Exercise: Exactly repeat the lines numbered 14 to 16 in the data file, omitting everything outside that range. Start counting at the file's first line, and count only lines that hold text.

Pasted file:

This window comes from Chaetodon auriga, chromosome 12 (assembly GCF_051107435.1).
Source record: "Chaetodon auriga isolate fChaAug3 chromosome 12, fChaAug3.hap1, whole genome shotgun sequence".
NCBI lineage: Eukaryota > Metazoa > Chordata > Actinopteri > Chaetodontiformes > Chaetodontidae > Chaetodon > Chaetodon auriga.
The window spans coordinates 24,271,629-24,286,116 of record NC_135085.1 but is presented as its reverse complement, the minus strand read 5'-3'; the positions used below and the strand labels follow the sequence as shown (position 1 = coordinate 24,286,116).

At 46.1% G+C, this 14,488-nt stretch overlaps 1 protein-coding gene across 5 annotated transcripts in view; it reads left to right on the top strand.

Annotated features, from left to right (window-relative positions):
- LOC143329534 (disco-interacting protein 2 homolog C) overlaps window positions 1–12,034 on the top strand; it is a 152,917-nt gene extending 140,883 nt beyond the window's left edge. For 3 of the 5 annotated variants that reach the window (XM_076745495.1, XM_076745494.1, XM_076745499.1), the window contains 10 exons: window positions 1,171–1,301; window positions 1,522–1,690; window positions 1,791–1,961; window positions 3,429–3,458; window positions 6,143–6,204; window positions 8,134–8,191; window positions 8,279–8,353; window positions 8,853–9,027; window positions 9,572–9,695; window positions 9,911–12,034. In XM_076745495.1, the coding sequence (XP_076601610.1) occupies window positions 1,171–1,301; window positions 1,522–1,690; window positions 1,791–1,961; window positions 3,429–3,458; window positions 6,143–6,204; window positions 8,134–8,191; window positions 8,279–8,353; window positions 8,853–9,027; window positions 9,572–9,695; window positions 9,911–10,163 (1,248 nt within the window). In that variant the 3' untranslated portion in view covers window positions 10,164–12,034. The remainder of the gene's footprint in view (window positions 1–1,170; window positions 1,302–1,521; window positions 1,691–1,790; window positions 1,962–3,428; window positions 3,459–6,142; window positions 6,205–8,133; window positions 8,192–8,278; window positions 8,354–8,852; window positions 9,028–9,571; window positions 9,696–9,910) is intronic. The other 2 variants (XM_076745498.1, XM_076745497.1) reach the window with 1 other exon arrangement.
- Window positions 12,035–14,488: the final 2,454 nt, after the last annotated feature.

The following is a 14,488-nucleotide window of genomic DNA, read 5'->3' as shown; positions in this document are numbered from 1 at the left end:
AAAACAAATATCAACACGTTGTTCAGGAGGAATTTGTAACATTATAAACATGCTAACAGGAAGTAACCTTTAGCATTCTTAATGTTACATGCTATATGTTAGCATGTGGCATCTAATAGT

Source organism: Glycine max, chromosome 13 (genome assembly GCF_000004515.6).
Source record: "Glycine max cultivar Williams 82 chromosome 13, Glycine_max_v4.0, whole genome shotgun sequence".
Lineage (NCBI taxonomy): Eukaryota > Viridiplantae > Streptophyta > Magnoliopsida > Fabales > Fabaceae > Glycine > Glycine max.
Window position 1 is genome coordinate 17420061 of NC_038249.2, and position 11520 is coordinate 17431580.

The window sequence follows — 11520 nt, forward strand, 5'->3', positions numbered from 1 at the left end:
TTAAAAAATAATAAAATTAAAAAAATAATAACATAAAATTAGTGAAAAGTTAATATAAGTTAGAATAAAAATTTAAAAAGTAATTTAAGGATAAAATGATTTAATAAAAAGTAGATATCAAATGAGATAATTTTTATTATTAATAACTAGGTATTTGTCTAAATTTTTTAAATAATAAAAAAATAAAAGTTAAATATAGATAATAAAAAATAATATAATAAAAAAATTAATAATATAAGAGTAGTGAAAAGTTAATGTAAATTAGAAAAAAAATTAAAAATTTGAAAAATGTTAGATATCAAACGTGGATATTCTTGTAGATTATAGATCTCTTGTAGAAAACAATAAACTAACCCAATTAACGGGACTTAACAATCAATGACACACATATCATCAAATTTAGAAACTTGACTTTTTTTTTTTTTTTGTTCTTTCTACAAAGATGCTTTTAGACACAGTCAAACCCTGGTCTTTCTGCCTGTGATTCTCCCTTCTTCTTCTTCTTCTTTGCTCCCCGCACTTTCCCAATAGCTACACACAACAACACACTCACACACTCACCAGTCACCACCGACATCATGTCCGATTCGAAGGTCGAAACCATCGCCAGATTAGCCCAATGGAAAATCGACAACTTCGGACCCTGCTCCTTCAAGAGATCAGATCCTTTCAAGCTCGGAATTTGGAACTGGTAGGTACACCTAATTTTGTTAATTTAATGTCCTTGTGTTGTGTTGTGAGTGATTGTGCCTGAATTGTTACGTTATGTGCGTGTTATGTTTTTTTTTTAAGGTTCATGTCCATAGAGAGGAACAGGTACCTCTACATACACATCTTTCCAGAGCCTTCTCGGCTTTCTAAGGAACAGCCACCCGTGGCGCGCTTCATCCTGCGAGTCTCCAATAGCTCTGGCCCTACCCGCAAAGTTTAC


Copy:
Window position 1 is genome coordinate 17420061 of NC_038249.2, and position 11520 is coordinate 17431580.

The window sequence follows — 11520 nt, forward strand, 5'->3', positions numbered from 1 at the left end:
TTAAAAAATAATAAAATTAAAAAAATAATAACATAAAATTAGTGAAAAGTTAATATAAGTTAGAATAAAAATTTAAAAAGTAATTTAAGGATAAAATGATTTAATAAAAAGTAGATATCAAATGAGATAATTTTTATTATTAATAACTAGGTATTTGTCTAAATTTTTTAAATAATAAAAAAATAAAAGTTAAATATAGATAATAAAAAATAATATAATAAAAAAATTAATAATATAAGAGTAGTGAAAAGTTAATGTAAATTAGAAAAAAAATTAAAAATTTGAAAAATGTTAGATATCAAACGTGGATATTCTTGTAGATTATAGATCTCTTGTAGAAAACAATAAACTAACCCAATTAACGGGACTTAACAATCAATGACACACATATCATCAAATTTAGAAACTTGACTTTTTTTTTTTTTTTGTTCTTTCTACAAAGATGCTTTTAGACACAGTCAAACCCTGGTCTTTCTGCCTGTGATTCTCCCTTCTTCTTCTTCTTCTTTGCTCCCCGCACTTTCCCAATAGCTACACACAACAACACACTCACACACTCACCAGTCACCACCGACATCATGTCCGATTCGAAGGTCGAAACCATCGCCAGATTAGCCCAATGGAAAATCGACAACTTCGGACCCTGCTCCTTCAAGAGATCAGATCCTTTCAAGCTCGGAATTTGGAACTGGTAGGTACACCTAATTTTGTTAATTTAATGTCCTTGTGTTGTGTTGTGAGTGATTGTGCCTGAATTGTTACGTTATGTGCGTGTTATGTTTTTTTTTTAAGGTTCATGTCCATAGAGAGGAACAGGTACCTCTACATACACATCTTTCCAGAGCCTTCTCGGCTTTCTAAGGAACAGCCACCCGTGGCGCGCTTCATCCTGCGAGTCTCCAATAGCTCTGGCCCTACCCGCAAAGTTTAC